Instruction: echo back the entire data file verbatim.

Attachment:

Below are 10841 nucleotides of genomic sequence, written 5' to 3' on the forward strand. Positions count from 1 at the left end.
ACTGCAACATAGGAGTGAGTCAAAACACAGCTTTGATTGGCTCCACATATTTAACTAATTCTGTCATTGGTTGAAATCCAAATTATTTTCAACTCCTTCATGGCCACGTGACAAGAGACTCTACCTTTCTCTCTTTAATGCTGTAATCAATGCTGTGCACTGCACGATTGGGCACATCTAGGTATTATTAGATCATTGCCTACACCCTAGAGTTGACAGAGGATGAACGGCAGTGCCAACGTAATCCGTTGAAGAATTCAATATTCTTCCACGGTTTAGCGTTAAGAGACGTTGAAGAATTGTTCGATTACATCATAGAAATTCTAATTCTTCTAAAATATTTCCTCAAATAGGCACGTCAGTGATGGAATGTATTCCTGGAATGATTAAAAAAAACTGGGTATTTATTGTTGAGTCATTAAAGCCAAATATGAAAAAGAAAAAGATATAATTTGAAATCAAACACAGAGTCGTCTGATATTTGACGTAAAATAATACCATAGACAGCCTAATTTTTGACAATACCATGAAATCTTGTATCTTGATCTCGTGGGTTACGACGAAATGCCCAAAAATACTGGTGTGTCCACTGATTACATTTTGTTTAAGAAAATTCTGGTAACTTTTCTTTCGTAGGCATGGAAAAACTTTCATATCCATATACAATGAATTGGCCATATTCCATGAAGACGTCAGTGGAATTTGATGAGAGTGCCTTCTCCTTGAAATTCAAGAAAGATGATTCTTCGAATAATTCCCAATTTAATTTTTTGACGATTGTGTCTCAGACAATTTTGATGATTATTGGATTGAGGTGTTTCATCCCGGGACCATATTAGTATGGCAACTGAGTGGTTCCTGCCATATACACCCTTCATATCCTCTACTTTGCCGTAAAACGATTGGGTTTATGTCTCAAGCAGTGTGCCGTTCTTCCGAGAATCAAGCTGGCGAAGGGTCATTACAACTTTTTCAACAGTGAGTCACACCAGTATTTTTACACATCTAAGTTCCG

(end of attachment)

Below are 10841 nucleotides of genomic sequence, written 5' to 3' on the forward strand. Positions count from 1 at the left end.
ACTGCAACATAGGAGTGAGTCAAAACACAGCTTTGATTGGCTCCACATATTTAACTAATTCTGTCATTGGTTGAAATCCAAATTATTTTCAACTCCTTCATGGCCACGTGACAAGAGACTCTACCTTTCTCTCTTTAATGCTGTAATCAATGCTGTGCACTGCACGATTGGGCACATCTAGGTATTATTAGATCATTGCCTACACCCTAGAGTTGACAGAGGATGAACGGCAGTGCCAACGTAATCCGTTGAAGAATTCAATATTCTTCCACGGTTTAGCGTTAAGAGACGTTGAAGAATTGTTCGATTACATCATAGAAATTCTAATTCTTCTAAAATATTTCCTCAAATAGGCACGTCAGTGATGGAATGTATTCCTGGAATGATTAAAAAAAACTGGGTATTTATTGTTGAGTCATTAAAGCCAAATATGAAAAAGAAAAAGATATAATTTGAAATCAAACACAGAGTCGTCTGATATTTGACGTAAAATAATACCATAGACAGCCTAATTTTTGACAATACCATGAAATCTTGTATCTTGATCTCGTGGGTTACGACGAAATGCCCAAAAATACTGGTGTGTCCACTGATTACATTTTGTTTAAGAAAATTCTGGTAACTTTTCTTTCGTAGGCATGGAAAAACTTTCATATCCATATACAATGAATTGGCCATATTCCATGAAGACGTCAGTGGAATTTGATGAGAGTGCCTTCTCCTTGAAATTCAAGAAAGATGATTCTTCGAATAATTCCCAATTTAATTTTTTGACGATTGTGTCTCAGACAATTTTGATGATTATTGGATTGAGGTGTTTCATCCCGGGACCATATTAGTATGGCAACTGAGTGGTTCCTGCCATATACACCCTTCATATCCTCTACTTTGCCGTAAAACGATTGGGTTTATGTCTCAAGCAGTGTGCCGTTCTTCCGAGAATCAAGCTGGCGAAGGGTCATTACAACTTTTTCAACAGTGAGTCACACCAGTATTTTTACACATCTAAGTTCCG